The substation, which has been operating for 17 months, is standard commercial equipment but is the only privately owned substation in the UK. The live wires run overhead and the room buzzes loudly, the air is ionised so you can practically taste the electricity.
Everything on-site is duplicated to insure against failures or allow for maintenance. Therefore there are two in-feeds, two substations and each floor has two transformers, two diesel generators, two UPS systems as well as two banks of VRLA batteries.
On the five customer-critical floors, UPS and battery banks are mirrored on each side of the building. Telehouse works on four scenarios: N + N (normal service duplicated), N +1 (normal service plus one spare breaker or module to allow for anything being out of service), N + 25% (normal service, with allowances for 25% of the cooling systems to be offline for repair or modification and still run the room at 100%) or 2N + 1 (the configuration for the UPS systems, two times N + 1).
The battery banks operate on N+N. On each floor there are two banks of 126 Fiamm Highlite batteries, specially designed to work with UPS systems with data centres in mind. These 12V AGM VRLA batteries are designed to protect from power disturbances for high rate discharge UPS application and emergency power supply systems for IT network operations and data centres.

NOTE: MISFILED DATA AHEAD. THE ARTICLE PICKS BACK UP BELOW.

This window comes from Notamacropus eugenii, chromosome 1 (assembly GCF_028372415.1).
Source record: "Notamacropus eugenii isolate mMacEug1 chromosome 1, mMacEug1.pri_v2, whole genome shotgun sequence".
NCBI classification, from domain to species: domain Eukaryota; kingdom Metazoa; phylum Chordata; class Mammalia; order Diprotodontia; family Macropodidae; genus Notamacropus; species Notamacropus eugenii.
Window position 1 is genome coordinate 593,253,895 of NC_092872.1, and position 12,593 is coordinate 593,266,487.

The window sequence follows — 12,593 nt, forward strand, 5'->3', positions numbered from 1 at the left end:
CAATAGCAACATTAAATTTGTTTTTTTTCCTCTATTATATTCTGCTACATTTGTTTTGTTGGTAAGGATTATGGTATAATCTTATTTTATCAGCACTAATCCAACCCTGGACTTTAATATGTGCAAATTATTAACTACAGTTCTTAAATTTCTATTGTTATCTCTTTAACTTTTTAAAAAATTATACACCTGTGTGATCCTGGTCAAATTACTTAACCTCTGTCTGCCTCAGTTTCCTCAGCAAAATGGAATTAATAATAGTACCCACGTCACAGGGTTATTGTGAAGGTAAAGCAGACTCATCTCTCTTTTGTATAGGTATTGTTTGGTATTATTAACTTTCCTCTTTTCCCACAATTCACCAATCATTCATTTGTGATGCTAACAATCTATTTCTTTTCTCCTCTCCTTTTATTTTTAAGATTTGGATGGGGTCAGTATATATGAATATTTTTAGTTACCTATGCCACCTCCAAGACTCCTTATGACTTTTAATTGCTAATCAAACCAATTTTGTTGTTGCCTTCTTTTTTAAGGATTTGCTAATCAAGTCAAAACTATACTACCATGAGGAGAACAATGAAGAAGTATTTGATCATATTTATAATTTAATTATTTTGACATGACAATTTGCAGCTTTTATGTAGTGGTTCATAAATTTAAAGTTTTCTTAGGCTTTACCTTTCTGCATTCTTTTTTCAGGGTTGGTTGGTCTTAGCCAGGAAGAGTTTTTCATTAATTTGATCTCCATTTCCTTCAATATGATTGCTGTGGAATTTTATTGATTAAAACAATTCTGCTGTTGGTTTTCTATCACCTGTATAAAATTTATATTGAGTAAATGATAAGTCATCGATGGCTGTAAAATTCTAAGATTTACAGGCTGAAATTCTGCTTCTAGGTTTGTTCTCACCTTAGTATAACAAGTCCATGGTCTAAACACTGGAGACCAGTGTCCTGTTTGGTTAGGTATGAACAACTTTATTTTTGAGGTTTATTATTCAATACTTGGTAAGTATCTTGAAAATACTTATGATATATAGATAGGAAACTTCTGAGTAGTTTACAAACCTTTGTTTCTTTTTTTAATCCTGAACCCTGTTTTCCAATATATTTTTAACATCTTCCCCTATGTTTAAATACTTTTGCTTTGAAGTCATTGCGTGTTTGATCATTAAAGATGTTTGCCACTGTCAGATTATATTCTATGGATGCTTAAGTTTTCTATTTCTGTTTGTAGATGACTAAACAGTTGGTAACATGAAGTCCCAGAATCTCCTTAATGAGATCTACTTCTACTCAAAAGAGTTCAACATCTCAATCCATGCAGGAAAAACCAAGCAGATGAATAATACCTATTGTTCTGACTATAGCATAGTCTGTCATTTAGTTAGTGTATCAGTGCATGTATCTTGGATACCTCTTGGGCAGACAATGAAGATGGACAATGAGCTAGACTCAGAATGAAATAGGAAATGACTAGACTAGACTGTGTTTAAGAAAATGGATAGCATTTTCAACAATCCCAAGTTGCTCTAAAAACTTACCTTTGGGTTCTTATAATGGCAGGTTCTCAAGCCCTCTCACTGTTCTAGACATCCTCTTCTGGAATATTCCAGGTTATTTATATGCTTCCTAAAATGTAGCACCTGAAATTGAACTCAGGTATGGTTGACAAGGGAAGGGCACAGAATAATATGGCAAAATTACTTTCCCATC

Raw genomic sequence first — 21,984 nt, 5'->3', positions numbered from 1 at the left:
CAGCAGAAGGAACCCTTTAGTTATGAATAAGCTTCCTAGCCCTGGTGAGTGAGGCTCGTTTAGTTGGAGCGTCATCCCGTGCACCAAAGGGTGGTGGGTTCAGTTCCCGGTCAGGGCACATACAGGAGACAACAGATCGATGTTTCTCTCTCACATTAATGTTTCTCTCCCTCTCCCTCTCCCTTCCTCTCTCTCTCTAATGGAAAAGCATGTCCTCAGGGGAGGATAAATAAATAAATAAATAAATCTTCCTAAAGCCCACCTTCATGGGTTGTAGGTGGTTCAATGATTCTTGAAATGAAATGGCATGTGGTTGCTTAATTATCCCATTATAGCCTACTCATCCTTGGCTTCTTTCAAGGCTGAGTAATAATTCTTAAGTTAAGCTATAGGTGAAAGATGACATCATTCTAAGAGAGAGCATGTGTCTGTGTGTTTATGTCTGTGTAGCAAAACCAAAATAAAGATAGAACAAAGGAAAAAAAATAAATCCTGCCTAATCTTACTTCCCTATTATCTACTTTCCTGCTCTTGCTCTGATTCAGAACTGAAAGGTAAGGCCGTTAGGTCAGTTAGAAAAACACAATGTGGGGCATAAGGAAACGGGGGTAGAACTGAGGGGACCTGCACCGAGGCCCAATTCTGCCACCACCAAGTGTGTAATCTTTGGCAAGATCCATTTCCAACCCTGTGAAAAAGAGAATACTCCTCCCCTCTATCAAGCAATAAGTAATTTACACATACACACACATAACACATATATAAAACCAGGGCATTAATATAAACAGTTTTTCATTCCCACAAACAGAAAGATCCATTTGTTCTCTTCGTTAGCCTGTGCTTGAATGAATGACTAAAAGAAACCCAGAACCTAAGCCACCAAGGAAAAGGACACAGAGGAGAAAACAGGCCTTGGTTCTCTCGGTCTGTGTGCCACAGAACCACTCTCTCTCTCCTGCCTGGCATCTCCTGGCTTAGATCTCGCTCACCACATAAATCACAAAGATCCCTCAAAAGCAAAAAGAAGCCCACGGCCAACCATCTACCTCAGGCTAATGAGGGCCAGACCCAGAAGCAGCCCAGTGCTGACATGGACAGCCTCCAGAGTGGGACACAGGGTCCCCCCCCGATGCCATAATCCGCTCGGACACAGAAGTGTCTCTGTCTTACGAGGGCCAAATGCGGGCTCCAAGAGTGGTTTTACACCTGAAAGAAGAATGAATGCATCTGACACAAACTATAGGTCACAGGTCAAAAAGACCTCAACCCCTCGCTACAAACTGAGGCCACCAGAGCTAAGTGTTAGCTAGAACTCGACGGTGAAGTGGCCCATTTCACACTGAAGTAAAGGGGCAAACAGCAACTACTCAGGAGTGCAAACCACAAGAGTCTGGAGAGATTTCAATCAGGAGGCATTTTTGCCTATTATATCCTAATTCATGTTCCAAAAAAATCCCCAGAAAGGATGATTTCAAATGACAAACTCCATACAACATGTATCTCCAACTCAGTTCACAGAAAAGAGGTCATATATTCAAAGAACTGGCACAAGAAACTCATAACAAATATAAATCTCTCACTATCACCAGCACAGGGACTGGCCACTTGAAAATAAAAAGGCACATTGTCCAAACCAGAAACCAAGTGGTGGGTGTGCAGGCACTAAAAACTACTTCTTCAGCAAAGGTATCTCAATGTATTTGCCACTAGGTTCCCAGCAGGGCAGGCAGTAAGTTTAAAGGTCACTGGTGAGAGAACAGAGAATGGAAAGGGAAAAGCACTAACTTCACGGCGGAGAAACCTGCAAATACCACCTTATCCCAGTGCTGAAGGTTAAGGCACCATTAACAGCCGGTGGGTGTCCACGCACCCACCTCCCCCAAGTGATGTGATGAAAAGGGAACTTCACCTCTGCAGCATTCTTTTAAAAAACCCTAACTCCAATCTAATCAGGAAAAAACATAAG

The batteries were selected for reliability, “Lead-acid is the best option when you look at resilience, the easy ability to repair and replace, they are relatively cheap (£270 000 to replace the lot) and they don’t really fail,” said Sharp.
He says the batteries require no maintenance and have a long working life. “We change them every seven years and don’t have problems in between this time. We do six-monthly maintenance on the batteries and UPS to test the cells and the strings and make changes as and when it is required.”
The batteries are the last line of defence, the battery storage is so important because it supports the service while it is switching between the dual power options, when using the UPS, or in the case of needing a generator. If the power failed and the batteries failed the service would not run.
“We don’t use a management system, a lot of people try to sell services for monitoring the condition of the batteries but we have such a controlled environment— rooms air conditioned to the manufacturers recommended temperature, they are housed indoors, not remote, and we have people on-site at all times.” There is a 24-hour cabling team on-site to see to any faults, as well as seven high-voltage trained maintenance engineers.